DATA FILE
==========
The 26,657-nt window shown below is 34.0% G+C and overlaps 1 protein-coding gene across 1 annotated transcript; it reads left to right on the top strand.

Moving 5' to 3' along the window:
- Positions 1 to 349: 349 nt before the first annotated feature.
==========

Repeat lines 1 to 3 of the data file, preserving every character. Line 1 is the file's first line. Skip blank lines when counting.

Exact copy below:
The 26,657-nt window shown below is 34.0% G+C and overlaps 1 protein-coding gene across 1 annotated transcript; it reads left to right on the top strand.

Moving 5' to 3' along the window:
- Positions 1 to 349: 349 nt before the first annotated feature.